Updated: 22nd March 2018

Beyonc Asks Court To Dismiss $20 Million ‘Formation’ Lawsuit

Beyonc is seeking to dismiss a $20 million lawsuit over the Formation music video filed by the family of late New Orleans-area YouTube star Anthony Barr.

According to The Hollywood Reporter, the singers legal team filed a motion to dismiss a lawsuit by Barrs sister that claims Beyonc used clipsof his voice in her Formation music video without permission. The suit asks for royalties and damages, and insists that Barr be given credit for the track.

The motion to dismissargues that Beyoncs use of the clips were considered fair use because they were less than 10 seconds. Her lawyer also argues that the family has grossly overstated how much the clips were being used.

In reality, the snippets from the YouTube Videos wereused only in the Music Video and, to a lesser extent, during the Live Performances, the motion, filed by Beyoncs legal team, states. As a result,all defendants without an alleged involvement in the Music Video or Live Performances shouldbe dismissed regardless of the merits of Plaintiffs claims.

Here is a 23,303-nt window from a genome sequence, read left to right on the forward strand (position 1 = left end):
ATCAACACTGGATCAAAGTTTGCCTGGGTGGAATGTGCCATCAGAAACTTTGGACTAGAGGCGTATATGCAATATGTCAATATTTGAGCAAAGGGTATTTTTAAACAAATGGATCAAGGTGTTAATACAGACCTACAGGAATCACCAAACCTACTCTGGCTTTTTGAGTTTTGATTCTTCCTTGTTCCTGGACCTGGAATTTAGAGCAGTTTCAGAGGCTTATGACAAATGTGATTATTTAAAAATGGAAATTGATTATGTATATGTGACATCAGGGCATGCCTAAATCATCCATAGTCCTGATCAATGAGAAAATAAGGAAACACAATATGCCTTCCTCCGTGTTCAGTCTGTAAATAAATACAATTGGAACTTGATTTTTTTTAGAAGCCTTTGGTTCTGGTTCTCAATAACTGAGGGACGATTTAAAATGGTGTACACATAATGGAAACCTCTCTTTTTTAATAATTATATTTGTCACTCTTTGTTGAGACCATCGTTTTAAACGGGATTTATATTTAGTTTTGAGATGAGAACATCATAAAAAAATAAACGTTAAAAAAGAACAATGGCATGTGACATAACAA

Barr, who also went by the name Messy Mya, was 22 when he wasshot and killed in the 7th Ward of New Orleans in 2010. Barrs family argued that the Formation video stole his signature phrase, I like that, from his YouTube video and used his voice.

The singers legal team claims that using Barrs voice is protected under the First Amendment for its artistic relevance.

Sampling and copyright issues are constantly at odds in the music industry, especially for hip-hop artists. Copyright laws have typically protected artists who sample based on the fair use protections, but their work must meet the standards of being limited and transformative.

Beyonc isnt the only artist who has fallen prey to copyright lawsuits in recent years. Ed Sheeran was sued last year for the same amount over claims he allegedly plagiarized his song Photograph, a contest he recently settled. Robin Thicke and Pharrell Williams lost a $7.3 million lawsuit over the use of Marvin Gayes Got to Give It Up in the hit single Blurred Lines.

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